Martinez, of Fishkill, New York, was able to have a “gentle” C-section at Northern Westchester Hospital in Mount Kisco, New York, in August after undergoing what she described as a “traumatic” emergency C-section with her first son.

“It was amazing,” Martinez said of delivering her second son, Landon, via a "gentle" C-section. “With my first, I don't really remember being able to meet him the first time so this was totally different.”

Dr. Angelo Cumello, a physician at Northern Westchester, described the difference between a traditional C-section and a “gentle” C-section as a “state of mind.”

“We try to incorporate mom into the entire process,” he told ABC News.

Options for women undergoing a “gentle” C-section include using music and aromatherapy during the surgery and minimizing conversations in the operating room so parents can hear their newborn’s first cries. Monitors are placed away from the woman’s chest in order to allow almost immediate skin-to-skin contact.

The experts ABC News spoke with said women who opt for a “gentle” C-section do not incur additional charges because the changes are so simple. The goal of the “gentle” C-section is to give women who must have a C-section an experience that more closely mirrors a vaginal birth.

Boston's Brigham and Women’s Hospital has been at the forefront of offering women a more mindful approach to C-sections.

“The requests for this type of concept have absolutely increased over the years,” Dr. William Camann, director emeritus of Obstetric Anesthesiology at Brigham and Women’s, told ABC News.

Brigham and Women’s pioneered the practice of using a see-through drape instead of the traditional blue drape to allow for greater visibility.

Thirty-two percent of all deliveries in 2015 were by C-section, with around more than 1.3 million C-sections performed that year according to the U.S. Centers for Disease Control and Prevention.

A C-section is the “delivery of a baby through surgical cuts in a woman’s abdomen and uterus,” according to the National Institutes of Health. A cesarean delivery may be necessary if the pregnancy includes multiple fetuses, the baby is breech or too large, or the baby’s or mother’s health is in danger, among other factors.

Doctors at Northern Westchester Hospital and Brigham and Women’s Hospital said a "gentle" C-section is meant as an alternative for women who must have a C-section, and that traditional birth is always recommended when possible.

Martinez said opting for a "gentle" C-section gave her the chance to bond more immediately with her son, which doctors say can make a difference when it comes to breastfeeding and regulating a baby's body temperature.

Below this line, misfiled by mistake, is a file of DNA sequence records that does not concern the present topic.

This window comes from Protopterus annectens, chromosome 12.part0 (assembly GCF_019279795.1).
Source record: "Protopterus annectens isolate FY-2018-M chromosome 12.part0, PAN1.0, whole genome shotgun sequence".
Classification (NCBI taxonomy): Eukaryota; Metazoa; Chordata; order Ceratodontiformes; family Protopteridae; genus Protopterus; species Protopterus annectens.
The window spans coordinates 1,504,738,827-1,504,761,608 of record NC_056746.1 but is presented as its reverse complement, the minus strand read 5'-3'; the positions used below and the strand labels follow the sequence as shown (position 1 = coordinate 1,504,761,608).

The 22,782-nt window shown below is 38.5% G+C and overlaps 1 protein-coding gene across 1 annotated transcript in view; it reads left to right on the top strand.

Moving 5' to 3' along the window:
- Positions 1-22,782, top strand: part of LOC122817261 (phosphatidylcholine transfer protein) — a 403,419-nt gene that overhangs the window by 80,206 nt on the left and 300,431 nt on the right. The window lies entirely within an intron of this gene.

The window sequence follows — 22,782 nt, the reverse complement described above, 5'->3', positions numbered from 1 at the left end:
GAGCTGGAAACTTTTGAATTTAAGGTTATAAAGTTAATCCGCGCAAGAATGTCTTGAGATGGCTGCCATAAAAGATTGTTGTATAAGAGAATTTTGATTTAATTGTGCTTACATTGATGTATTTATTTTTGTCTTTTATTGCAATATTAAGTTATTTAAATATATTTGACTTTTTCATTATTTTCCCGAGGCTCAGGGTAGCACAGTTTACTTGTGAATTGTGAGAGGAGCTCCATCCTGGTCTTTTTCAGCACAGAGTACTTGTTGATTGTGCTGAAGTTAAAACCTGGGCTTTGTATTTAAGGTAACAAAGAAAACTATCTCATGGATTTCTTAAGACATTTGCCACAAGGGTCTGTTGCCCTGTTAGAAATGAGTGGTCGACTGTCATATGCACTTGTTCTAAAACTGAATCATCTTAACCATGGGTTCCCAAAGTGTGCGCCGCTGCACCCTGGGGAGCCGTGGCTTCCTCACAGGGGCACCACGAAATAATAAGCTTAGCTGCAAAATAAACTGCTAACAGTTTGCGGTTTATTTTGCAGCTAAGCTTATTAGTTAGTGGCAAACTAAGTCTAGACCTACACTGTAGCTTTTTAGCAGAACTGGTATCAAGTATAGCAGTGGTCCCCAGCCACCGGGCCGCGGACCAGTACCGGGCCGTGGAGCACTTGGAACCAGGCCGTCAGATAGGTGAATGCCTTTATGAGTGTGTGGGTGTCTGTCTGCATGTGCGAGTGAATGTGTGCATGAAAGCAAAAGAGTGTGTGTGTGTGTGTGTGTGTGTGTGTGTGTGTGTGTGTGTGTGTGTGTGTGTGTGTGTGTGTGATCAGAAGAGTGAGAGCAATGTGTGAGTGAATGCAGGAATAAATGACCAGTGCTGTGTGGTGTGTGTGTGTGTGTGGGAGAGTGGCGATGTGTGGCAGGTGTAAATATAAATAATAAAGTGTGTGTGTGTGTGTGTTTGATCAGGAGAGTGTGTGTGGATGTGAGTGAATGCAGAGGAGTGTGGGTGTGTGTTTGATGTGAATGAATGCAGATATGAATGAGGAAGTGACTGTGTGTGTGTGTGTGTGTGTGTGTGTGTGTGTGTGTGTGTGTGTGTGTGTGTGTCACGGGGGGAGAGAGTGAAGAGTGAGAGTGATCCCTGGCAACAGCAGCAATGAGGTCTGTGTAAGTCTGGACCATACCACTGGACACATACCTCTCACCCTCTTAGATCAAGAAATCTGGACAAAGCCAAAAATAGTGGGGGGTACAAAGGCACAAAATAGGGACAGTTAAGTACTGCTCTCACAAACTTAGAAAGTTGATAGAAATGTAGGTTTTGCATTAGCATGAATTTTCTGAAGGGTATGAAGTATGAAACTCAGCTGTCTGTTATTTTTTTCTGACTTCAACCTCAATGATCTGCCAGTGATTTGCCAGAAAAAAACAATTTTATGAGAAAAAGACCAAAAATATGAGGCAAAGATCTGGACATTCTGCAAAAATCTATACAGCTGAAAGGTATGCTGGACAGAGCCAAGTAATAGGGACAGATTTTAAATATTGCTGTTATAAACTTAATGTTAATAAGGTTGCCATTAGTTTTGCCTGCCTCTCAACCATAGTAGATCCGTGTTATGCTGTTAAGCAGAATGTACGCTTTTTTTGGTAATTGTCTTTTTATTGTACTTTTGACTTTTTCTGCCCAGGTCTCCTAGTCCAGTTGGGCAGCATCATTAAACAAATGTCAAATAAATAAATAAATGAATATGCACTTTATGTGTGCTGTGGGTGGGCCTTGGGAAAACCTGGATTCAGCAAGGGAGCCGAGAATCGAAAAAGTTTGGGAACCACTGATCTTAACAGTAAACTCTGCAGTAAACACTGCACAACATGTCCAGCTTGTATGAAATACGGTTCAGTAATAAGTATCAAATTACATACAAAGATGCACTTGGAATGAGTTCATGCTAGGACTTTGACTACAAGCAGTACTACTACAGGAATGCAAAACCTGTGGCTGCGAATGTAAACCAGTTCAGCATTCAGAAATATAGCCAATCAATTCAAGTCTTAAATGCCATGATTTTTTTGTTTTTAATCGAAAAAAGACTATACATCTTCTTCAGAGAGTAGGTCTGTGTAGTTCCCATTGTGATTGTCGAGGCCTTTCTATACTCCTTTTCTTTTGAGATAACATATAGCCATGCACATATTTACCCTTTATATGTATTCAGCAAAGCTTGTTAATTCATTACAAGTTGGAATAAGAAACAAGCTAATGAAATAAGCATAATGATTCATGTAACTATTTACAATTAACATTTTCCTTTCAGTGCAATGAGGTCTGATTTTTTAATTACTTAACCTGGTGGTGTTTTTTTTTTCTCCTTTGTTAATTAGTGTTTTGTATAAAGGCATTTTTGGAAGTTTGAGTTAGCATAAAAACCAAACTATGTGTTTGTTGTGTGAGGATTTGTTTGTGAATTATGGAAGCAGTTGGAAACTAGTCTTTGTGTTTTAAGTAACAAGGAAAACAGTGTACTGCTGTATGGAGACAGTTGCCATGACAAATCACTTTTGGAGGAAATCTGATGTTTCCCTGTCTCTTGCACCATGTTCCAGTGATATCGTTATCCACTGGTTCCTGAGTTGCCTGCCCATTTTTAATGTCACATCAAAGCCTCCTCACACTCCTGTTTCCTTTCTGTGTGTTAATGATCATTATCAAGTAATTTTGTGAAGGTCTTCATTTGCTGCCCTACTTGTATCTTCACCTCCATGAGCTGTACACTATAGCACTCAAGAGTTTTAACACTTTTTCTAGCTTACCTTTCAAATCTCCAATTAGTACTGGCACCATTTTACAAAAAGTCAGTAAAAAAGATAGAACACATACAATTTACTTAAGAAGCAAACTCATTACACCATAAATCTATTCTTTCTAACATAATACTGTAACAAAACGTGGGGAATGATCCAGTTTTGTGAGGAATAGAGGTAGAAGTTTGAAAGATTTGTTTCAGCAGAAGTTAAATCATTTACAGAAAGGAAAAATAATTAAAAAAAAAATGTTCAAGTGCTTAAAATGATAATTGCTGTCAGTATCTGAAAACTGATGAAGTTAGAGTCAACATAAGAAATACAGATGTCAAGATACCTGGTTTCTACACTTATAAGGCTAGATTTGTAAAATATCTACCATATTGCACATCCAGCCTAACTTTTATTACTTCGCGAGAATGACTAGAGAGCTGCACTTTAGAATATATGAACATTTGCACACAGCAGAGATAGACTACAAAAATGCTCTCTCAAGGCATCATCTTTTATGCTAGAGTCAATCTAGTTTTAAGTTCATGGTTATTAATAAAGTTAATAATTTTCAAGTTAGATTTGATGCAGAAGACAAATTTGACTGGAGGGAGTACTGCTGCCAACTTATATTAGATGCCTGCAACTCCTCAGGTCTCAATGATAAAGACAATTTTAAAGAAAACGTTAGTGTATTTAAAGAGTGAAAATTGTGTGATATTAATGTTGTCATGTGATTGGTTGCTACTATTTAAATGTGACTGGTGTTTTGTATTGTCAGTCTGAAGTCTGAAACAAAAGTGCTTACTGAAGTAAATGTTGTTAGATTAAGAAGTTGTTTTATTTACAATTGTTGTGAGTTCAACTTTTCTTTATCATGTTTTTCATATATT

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Justin Sullivan/Getty Images(AMARILLO, Texas) -- Texas resident Rebecca Boening was driving on Dec. 8 when she felt her blood sugar level dropping.

Boening, who is diabetic, began "sweating and shaking," she told ABC News.
 
"My heart was racing, which are all symptoms for low blood sugar," she said.

She immediately pulled off the highway in Amarillo, Texas, when she spotted a Burger King near the exit.

"I pulled up to the drive-thru," she recalled, "and I was trying to figure out what I could eat that would bring my blood sugar up but not too far up. It’s a real balancing act."

Boening, 61, remembered having difficulty ordering. She was slurring her words.

Tina Hardy, who was working the drive-thru window that day, remembered too.

"She ordered ice cream and a coke. I asked her if there was something wrong. She said that she was diabetic and that her blood sugar was getting low," Hardy told ABC News.

Hardy, 32, told Boening she'd meet her at the window with the ice cream, knowing it was critical that Boening increase her blood sugar as soon as possible.

Hardy's husband of nearly five years, Patrick Green, is diabetic too.

"I learned how to help him and used my knowledge to help her," said Hardy, who's also a mother of three.

Hardy then checked on Boening before she got back on the road, even willing to call 911 if necessary.

"And about 30 minutes went by and when she got better she came back to my window," Hardy said.

Boening said she couldn't leave without thanking Hardy. "Afterward, I appreciated what she had done for me. She went out of her way," she said.

Boening told Hardy's manager what had happened and posted the account on Facebook where it quickly went viral with more than 400,000 likes.

The two women have kept in touch. "We talk every day," Hardy said. "She's a very lovely lady."

Boening is even attempting to pay Hardy back by buying her a car to get to and from work. "She's a mother of three," Boening said.